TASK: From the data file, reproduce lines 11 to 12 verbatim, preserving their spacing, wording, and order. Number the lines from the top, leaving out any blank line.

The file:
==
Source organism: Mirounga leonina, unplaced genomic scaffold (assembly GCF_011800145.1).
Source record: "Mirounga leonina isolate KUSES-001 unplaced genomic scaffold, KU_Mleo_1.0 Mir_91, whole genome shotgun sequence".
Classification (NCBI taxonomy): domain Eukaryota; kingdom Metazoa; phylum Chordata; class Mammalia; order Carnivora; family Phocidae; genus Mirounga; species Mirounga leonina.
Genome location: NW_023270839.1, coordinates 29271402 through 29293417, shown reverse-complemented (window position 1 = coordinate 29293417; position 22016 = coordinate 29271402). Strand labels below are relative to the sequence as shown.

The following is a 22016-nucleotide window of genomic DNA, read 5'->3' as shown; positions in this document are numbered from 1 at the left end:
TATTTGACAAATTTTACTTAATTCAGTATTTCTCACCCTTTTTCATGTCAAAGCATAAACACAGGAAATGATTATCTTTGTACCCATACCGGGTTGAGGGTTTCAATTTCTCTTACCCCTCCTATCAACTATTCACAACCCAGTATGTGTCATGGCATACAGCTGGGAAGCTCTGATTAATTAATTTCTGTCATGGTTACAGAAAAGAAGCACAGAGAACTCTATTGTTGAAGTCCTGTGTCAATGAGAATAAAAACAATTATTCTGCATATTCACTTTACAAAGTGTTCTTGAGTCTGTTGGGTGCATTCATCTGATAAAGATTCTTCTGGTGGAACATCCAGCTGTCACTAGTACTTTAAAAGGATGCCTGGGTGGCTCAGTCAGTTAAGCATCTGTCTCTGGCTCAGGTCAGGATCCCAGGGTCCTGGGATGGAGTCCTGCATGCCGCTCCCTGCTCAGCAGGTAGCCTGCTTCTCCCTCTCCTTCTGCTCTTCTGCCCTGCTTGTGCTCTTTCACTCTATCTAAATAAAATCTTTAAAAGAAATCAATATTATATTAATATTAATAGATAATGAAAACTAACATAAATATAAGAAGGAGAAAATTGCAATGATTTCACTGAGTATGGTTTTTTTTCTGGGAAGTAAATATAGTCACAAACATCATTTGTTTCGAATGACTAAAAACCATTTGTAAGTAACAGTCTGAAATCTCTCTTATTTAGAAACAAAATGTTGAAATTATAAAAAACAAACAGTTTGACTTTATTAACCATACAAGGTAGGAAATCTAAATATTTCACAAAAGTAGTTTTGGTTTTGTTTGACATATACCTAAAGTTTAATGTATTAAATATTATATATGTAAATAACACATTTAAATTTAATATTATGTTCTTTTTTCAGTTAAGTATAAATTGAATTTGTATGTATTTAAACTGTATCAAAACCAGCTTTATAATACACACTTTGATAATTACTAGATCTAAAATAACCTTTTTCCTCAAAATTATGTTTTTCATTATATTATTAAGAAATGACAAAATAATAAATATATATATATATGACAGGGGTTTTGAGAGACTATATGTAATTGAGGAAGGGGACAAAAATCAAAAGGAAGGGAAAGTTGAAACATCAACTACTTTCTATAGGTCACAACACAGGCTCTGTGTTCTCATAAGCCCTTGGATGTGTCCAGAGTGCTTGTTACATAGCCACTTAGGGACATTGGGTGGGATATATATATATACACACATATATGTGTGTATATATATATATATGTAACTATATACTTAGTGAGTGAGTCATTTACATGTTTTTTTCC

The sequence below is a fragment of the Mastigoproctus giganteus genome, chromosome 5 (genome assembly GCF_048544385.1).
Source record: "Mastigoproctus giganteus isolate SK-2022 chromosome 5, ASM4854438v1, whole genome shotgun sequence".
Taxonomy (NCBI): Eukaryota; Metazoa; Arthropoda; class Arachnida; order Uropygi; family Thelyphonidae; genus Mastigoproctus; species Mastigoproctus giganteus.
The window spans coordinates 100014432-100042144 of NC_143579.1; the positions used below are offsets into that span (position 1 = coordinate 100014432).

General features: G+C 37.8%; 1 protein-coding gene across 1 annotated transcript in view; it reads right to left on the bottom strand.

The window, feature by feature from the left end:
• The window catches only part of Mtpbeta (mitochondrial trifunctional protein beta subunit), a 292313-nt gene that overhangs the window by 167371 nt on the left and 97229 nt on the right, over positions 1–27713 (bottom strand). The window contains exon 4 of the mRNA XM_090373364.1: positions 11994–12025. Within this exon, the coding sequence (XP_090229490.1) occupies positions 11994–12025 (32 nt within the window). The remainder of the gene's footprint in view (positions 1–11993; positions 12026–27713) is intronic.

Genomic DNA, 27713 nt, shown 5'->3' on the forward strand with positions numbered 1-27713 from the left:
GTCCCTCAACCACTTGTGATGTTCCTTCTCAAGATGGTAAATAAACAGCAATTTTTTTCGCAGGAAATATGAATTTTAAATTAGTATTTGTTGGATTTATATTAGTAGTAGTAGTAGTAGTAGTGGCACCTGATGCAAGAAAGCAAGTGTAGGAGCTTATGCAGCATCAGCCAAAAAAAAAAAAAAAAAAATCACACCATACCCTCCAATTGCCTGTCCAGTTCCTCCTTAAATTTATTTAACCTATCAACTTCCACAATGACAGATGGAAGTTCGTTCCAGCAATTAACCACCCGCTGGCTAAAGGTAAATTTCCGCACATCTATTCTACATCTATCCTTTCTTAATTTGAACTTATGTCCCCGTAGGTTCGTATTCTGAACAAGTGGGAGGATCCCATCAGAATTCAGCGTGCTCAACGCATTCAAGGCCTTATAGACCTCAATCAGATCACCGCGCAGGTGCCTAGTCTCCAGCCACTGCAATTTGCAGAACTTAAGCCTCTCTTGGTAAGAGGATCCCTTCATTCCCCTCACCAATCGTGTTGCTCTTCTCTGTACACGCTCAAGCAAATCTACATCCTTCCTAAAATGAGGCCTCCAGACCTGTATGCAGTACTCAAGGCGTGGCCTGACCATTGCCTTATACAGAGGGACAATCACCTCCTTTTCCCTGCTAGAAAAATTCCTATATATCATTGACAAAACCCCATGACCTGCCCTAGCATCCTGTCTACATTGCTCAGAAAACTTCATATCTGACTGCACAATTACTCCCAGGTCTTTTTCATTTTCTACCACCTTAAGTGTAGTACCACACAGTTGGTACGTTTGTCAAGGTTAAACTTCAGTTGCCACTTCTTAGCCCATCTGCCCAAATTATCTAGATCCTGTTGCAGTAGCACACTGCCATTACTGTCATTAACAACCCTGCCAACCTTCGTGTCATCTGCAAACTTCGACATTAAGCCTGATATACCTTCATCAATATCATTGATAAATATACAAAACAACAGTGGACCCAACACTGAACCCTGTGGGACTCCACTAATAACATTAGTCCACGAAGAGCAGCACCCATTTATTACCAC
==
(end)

General features: G+C 37.8%; 1 protein-coding gene across 1 annotated transcript in view; it reads right to left on the bottom strand.

The window, feature by feature from the left end: